In the meantime, Emma’s campaign of vandalism and thievery against Kettleby continues, and names get ticked off in the Book of Vengeance. The local council takes drastic action by sealing up Fielding Castle to drive Emma out. Eventually this fails, but not because Emma nearly gets herself killed trying to get into the castle. Midnight saves her, but the near-accident has Emma all the more determined to have revenge at the Hudson Trophy.

But when the race starts, Alice takes a strong lead against Emma. Eventually Emma realises that the villagers were right – Alice is better than her and she faces defeat. This drives her into taking reckless and dangerous chances to pull ahead, which are cruel to her horse and horrify the onlookers. However, this does enable Emma to take the lead.

Then, when the girls cross a river, Alice falls off her horse and is in danger of drowning. Emma now faces a choice – the trophy or Alice’s life? Eventually, Emma decides to sacrifice the trophy and go in after Alice. This puts Emma in danger too, but she is surprised to find herself feeling happy at fighting with Alice against the current instead of against her.

Meanwhile, the villagers are surprised to see it is not Alice at the finishing line and go to investigate. By the time they arrive, Alice is in danger of going under and only Emma is keeping her afloat. This time, the villagers realise Emma is trying to do good instead of assuming she was being bad, and save them both.

Following this, the black streak stops being a mark of stigma for the Fieldings and everything is different for them. Now Emma is a heroine, and the villagers treat her with love, friendship, remorse, and gifts of flowers (presented by John Pike). Emma returns home and is reconciled with her father. Mr Durrant offers Mr Fielding a good job, which enables the Fieldings to climb out of poverty. Emma and Alice are now friends and share their rides together.

Thoughts

In some parts of the English countryside people still believe in witches. This has been the inspiration for several serials where girls fall victim to lingering witch-beliefs. “Mark of the Witch!” was the second – and last – Jinty serial to explore this theme; the first was the 1974 story “Wenna the Witch”. The endings of the two stories are similar; the girls prove their goodness with an act of heroism that has the witch-believing villagers changing their attitudes towards them and presenting them with love, apologies and flowers. It could be that the serials had the same writer, or that Wenna had an influence on this story.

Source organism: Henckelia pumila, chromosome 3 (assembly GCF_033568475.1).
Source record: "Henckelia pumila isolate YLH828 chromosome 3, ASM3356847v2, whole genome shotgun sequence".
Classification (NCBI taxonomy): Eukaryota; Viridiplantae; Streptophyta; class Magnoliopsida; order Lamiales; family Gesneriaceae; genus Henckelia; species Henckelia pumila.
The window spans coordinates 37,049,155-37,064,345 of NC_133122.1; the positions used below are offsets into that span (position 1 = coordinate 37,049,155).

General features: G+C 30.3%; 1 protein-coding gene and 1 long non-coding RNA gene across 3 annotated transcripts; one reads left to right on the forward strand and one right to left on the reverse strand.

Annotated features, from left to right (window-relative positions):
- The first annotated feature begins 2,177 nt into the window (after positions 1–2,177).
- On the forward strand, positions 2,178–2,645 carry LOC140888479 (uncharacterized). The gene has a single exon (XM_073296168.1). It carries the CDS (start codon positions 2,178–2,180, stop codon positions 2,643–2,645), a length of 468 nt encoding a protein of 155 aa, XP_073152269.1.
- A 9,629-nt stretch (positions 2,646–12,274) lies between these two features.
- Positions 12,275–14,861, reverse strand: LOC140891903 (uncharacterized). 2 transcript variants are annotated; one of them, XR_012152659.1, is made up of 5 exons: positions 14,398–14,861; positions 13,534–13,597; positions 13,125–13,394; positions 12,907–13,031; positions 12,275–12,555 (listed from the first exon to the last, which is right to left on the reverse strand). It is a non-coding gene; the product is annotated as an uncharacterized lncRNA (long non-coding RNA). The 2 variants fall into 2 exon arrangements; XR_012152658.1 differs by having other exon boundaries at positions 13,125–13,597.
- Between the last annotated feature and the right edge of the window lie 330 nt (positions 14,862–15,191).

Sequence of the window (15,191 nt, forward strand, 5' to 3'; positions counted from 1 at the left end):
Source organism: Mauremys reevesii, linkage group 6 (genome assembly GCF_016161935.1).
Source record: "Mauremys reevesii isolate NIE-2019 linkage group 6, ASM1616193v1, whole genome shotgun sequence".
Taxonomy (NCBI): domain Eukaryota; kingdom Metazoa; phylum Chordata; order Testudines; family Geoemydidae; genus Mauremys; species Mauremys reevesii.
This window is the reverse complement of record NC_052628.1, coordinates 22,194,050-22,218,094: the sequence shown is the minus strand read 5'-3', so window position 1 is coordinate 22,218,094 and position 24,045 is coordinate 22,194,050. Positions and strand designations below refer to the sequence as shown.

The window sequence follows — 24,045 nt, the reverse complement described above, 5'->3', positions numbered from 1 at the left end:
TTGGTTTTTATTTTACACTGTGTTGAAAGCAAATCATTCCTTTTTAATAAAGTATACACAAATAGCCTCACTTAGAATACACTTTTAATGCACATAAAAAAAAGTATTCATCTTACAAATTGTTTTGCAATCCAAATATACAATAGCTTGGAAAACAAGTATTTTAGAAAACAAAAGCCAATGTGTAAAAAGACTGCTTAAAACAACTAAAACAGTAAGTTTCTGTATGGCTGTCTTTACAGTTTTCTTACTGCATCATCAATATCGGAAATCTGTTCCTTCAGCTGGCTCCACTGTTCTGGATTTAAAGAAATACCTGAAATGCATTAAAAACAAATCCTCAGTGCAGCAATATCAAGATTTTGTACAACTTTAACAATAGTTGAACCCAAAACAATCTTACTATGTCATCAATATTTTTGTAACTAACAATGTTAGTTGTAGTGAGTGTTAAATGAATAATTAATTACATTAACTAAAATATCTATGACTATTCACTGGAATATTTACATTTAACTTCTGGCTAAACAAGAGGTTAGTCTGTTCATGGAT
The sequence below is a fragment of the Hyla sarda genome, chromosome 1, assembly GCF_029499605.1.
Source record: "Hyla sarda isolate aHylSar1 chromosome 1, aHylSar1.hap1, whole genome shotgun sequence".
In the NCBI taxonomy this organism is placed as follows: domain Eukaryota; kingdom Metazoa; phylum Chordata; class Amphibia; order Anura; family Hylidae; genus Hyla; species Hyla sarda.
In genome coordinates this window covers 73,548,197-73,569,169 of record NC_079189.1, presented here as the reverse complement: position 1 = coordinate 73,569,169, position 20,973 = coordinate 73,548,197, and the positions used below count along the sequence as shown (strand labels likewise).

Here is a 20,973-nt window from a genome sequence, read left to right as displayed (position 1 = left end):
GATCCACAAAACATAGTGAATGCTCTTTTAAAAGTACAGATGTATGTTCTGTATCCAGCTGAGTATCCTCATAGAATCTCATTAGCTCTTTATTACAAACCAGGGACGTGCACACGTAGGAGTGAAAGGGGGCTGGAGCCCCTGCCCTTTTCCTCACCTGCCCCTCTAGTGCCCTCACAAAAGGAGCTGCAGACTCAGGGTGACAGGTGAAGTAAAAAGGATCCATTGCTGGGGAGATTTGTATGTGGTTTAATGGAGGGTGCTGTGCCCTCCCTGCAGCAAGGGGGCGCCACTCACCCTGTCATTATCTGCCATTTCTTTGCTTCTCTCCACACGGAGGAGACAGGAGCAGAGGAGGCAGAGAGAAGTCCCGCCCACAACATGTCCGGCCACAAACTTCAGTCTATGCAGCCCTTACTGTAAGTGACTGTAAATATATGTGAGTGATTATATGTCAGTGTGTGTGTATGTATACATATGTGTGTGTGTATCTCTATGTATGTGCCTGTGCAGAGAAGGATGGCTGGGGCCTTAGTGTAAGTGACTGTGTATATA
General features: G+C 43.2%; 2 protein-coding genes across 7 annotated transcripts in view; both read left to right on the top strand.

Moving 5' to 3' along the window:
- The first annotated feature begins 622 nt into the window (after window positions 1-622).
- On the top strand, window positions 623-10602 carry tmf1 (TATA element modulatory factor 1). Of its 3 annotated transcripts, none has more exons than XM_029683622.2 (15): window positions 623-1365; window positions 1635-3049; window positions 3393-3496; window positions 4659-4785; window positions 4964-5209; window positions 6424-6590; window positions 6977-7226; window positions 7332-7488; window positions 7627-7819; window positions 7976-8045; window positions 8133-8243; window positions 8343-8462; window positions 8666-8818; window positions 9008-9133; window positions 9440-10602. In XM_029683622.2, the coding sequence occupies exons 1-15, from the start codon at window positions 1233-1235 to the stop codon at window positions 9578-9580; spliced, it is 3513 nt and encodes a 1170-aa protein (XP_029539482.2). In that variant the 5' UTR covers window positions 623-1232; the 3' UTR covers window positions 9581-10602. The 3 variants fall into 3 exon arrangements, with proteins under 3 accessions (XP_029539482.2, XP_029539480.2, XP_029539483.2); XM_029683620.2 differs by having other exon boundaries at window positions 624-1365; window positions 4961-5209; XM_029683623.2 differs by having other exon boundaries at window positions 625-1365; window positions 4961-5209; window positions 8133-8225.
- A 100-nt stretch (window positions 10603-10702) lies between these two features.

Other stories with the theme included “The Cat with 7 Toes” and “Bad-Luck Barbara” (Mandy), and “Witch!” (Bunty). In some variants on the theme, the girl is branded a witch because she has a genuine power or is in the grip of a malevolent one, such as in “The Revenge of Roxanne” (Suzy).

In general, the theme did not appear much and serials to feature it were infrequent. Where it did appear, it often featured strange things happening, such as bad things happening to people who taunt the girl, the girl having strange visions, or other weird things that seem to happen whenever she is around. Readers are challenged to make up their own minds about what is going on. Is she really a witch? Is there some genuine supernatural force at work? Or are these things just coincidences and the products of ordinary explanations such as hysteria? Whatever it is, it proves to a brainwashing effect that is so powerful that the girl herself can succumb to it. She may start to doubt herself and wonder if there is something to what her accusers are saying. It even has Alice’s parents going although they are not like the backward, superstitious villagers. When John Pike has the accident, Mrs Durrant wonders if it really was due to the curse Emma put on him. Alice rebukes her mother outright: “It’s all just silly superstition!”